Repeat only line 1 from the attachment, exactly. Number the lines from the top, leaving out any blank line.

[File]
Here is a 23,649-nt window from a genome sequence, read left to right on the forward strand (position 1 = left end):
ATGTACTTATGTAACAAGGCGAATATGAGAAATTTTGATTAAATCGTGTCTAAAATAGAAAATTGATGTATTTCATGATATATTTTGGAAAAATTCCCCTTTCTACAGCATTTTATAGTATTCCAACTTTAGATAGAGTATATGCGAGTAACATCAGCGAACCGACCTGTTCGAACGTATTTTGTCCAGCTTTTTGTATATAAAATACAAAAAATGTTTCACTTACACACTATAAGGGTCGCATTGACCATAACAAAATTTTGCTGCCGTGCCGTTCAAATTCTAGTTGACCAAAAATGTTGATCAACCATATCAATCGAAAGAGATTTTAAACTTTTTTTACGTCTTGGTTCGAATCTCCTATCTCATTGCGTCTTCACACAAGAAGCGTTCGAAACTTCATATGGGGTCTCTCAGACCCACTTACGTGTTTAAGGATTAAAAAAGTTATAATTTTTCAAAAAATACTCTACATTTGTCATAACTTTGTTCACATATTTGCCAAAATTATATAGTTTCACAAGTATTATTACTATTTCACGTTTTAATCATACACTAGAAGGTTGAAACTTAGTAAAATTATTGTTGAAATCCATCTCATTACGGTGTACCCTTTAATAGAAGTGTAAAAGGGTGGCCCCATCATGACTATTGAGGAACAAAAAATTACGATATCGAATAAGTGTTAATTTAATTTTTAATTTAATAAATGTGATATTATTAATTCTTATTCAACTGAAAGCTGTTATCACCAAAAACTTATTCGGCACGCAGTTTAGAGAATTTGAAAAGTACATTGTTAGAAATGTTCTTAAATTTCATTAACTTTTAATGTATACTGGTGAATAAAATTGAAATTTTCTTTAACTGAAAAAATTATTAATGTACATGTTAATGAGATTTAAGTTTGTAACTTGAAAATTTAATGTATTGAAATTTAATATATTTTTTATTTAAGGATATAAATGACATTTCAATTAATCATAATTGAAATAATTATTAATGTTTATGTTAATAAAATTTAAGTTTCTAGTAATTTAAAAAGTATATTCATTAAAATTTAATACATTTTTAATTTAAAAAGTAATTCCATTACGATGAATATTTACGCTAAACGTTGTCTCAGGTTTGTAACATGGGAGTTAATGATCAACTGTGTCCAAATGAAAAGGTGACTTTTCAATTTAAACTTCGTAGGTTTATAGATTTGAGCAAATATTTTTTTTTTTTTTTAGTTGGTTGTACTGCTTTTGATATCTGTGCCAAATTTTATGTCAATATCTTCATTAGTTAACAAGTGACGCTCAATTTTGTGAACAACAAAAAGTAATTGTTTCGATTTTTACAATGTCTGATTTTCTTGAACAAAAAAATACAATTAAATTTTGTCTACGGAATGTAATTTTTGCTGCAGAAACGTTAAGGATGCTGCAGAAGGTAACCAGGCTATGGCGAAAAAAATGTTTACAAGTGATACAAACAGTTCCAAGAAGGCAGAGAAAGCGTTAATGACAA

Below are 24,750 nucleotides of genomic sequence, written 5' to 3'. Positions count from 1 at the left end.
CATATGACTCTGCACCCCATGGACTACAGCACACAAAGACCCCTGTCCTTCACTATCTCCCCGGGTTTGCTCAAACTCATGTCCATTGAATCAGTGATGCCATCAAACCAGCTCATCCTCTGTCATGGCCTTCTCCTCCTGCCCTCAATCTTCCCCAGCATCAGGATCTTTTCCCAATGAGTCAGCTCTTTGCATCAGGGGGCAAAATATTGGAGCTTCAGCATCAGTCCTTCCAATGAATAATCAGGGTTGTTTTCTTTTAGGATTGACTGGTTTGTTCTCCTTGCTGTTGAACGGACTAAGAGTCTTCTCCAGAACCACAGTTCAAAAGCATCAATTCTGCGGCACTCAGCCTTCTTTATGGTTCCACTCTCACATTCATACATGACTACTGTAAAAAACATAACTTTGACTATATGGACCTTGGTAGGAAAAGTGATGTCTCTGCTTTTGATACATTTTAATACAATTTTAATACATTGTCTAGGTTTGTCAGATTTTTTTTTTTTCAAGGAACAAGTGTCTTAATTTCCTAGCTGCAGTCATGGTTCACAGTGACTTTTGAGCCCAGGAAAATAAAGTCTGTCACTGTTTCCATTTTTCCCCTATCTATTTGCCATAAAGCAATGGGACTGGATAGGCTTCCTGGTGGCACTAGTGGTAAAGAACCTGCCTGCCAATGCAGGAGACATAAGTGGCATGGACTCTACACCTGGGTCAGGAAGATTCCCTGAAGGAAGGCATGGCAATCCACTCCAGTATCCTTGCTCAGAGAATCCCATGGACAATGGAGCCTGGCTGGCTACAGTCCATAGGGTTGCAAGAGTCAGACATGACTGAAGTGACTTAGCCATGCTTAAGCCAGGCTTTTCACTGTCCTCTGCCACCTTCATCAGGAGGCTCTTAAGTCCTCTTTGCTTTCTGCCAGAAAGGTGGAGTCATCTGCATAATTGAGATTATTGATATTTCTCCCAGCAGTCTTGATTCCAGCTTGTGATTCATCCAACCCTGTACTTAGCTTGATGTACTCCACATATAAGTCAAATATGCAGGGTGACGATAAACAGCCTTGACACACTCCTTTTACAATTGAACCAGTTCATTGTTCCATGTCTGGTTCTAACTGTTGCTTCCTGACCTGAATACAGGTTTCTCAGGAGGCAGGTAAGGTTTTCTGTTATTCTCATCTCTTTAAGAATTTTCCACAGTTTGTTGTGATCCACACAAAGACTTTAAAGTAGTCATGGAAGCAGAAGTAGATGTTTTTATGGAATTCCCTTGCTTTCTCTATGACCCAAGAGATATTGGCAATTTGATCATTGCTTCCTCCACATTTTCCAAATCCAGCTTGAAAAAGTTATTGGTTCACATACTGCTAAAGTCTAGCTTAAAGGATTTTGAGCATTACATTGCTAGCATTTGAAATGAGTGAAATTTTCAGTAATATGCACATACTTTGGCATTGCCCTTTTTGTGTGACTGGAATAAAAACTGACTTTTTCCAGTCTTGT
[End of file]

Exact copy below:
Here is a 23,649-nt window from a genome sequence, read left to right on the forward strand (position 1 = left end):